The story revolves around Cassie and her family, specifically her mother and siblings.
Cassie’s family used to be a lot like the other family’s in her upscale neighborhood. They had a nice, sufficiently large house. They took vacations. twelve-year-old Cassie used to be on the swim team at their sports club. Her older sister, Miranda, didn’t have to worry about doing the shopping after school. Six-year-old Jackson never used to spend so much time alone in his room.
That was all before Cassie’s father “left the picture” and the remaining family had to move into a “unit” house in the poorer part of town. Shunned by her old friends, hated by her English teacher, and utterly unnoticed at home–Cassie tries to deal with all of her mounting problems on her own. This novel is the story of why and how those efforts fail. And how Cassie picks herself up again afterwards.
Cassie is definitely a strong character. Thanks to her neglectful sister and overworked mother, Cassie is largely the only one paying attention to family concerns. And she works really hard to try and handle all of that. Unfortunately, that doesn’t make her a particularly real or likable character.
My first issue is that Cassie is really shallow. After the first few pages of the novel it’s clear that her old friends (the ones who ignore her now) were jerks and that she is better off without them. But Cassie doesn’t see that right away, fine she’s only twelve. The thing is, even after she does realize as much Cassie continues to try to be friendly with them and ignore Bess, the girl who is obviously going to be a way better friend in the long run.
As the novel progresses, Dee tries to show Cassie growing as a character. I can see that happening. But it’s two steps forward and then two steps back so that even at the end of the novel Cassie is still making disparaging remarks that she was supposed to have moved past by now. The recurring point being cracks about Bess’ weight. Bess is overweight and Cassie continues to wonder how Bess can possibly weigh so much when she never eats at school posturing that she might, scarily, binge at home. Later, after the girls become friendlier, Cassie finds herself surprised to learn that Bess lives in a really swank neighborhood. I found this entire subplot really infuriating. Cassie might as well meet an African American kid at school and be surprised that they live in a mansion. It’s just completely ridiculous and, the truth is, Dee does not have Cassie evolve enough on this point to make such observations even relevant.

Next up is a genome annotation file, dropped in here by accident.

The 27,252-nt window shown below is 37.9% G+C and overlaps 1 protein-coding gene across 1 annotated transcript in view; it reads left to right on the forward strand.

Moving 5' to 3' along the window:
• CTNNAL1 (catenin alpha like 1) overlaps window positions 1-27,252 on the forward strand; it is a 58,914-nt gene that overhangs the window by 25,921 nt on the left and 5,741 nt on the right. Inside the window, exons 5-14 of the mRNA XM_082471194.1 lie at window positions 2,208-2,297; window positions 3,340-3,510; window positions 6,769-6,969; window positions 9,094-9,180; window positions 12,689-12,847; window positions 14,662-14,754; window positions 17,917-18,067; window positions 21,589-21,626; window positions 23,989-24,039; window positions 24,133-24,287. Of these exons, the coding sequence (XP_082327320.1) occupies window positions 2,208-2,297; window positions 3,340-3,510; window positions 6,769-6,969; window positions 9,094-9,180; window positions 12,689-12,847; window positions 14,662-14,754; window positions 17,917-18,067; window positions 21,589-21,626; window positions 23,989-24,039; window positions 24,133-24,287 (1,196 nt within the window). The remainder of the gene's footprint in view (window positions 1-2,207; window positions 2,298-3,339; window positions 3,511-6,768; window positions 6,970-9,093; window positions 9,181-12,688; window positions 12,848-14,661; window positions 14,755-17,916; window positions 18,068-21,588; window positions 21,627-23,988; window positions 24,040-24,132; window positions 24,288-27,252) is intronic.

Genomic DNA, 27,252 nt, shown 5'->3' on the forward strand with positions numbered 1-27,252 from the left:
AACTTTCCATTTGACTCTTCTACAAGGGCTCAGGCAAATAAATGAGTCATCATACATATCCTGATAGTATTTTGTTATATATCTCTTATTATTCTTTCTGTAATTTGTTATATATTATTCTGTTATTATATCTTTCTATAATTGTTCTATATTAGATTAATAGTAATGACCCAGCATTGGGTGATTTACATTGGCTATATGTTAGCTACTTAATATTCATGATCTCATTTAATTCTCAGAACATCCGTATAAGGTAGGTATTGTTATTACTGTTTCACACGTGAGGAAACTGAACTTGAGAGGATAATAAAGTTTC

I was also less than impressed by Dee’s writing style. The premise was interesting, as were the inclusions of Cassie’s fantasy novel (mirroring what’s going on in her real life), and even excerpts from her English class quizzes. But Dee never really takes the grammar thing to a high enough level that it should be in the book. I would have liked to see some kind of appendix explaining some of the English rules mentioned (who/whom for instance) since Dee spent so much of the novel mentioning them.
Throughout the narrative Dee was at pains to make Cassie seem real, one might even venture “insanely” so. But she never quites get there. Cassie uses quotes a lot when she’s narrating to discuss Dad being “out of the picture” and the “unit” the family lives in. That gets old after the second chapter. And, in terms of narration, it becomes inadequate. Points where Cassie knows nothing about what’s going on (Why is Dad “out of the picture?” Where does Miranda go after school when she’s supposed to be at home?) are never fully developed, making the novel seem more half baked than insanely real.
Possible Pairings: You Look Different in Real Life by Jennifer Castle, Blind by Rachel DeWoskin, A Mango Shaped Space by Wendy Mass, The Teashop Girls by Laura Schaefer, Jungle Crossing by Sydney Salter